Are you a Part-Time Writer Looking for Inspiration for 2014? You’ve Come to the ‘Write’ Place!

I’m starting of the year with a guest post from Nikolas Baron, from Grammarly.com. Have you heard of them? It’s a great site for writer’s who need help proofreading their work. From blog posts to essays, they’ve got the tools you need! But first, get inspired to start 2014 off the ‘write’ way!

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The Part-Time Writer

part_time_writerBeing a writer is, for many, a lifelong dream. Writing for payment is a thrilling accomplishment, but it’s usually soon followed by the realization that most writers do not make a living from writing alone. In fact, many writers pursue a separate, unrelated career while writing part-time, whether as a hobby or as a secondary source of income. For the part-time writer facing deadlines, a quality online spelling, grammar, and plagiarism checker can be a valuable tool. Saving time is just one aspect of creating success as a writer, however. Writing takes dedication, patience, and a willingness to learn the craft.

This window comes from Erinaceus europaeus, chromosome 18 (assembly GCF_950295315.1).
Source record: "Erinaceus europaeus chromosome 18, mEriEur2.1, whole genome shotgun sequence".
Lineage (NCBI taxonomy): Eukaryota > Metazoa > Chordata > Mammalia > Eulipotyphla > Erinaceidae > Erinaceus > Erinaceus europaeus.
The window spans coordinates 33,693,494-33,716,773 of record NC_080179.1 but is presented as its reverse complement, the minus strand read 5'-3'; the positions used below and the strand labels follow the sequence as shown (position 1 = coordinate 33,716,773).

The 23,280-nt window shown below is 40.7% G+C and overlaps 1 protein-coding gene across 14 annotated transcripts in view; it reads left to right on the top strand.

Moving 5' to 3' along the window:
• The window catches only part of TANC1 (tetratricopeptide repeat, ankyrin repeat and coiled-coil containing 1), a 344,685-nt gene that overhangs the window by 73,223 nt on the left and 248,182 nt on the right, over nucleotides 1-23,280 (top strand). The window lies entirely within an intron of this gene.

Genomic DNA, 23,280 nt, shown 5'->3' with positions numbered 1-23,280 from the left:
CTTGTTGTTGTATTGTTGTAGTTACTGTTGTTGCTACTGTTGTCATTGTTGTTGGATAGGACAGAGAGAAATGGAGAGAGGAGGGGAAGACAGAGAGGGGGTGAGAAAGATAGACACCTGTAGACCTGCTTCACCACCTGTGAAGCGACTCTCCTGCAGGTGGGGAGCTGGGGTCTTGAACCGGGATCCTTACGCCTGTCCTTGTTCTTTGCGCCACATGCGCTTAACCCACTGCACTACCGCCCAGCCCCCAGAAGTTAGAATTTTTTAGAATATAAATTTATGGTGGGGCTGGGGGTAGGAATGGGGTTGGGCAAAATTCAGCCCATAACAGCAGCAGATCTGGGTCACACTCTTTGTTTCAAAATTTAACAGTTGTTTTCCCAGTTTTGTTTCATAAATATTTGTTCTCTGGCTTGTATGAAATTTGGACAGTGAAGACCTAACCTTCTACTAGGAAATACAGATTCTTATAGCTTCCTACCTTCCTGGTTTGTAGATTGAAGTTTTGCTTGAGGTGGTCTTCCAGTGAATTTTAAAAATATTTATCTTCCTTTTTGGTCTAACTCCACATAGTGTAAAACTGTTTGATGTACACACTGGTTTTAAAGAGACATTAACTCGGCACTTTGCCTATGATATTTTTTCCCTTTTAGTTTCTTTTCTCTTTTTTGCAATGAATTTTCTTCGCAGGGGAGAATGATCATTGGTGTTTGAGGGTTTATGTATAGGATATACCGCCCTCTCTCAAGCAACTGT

Being a writer is an admirable goal, but it’s not a realistic one. How does one become “a writer”? There is no pill, no bottled potion to be ingested, that will magically bring about the transformation. Becoming a writer begins with picking up a pen; but, having taken that first crucial step, the aspiring writer will discover that the journey has just begun. First, the writer must decide what type of writing he or she wants to do. Fiction or nonfiction? Short stories?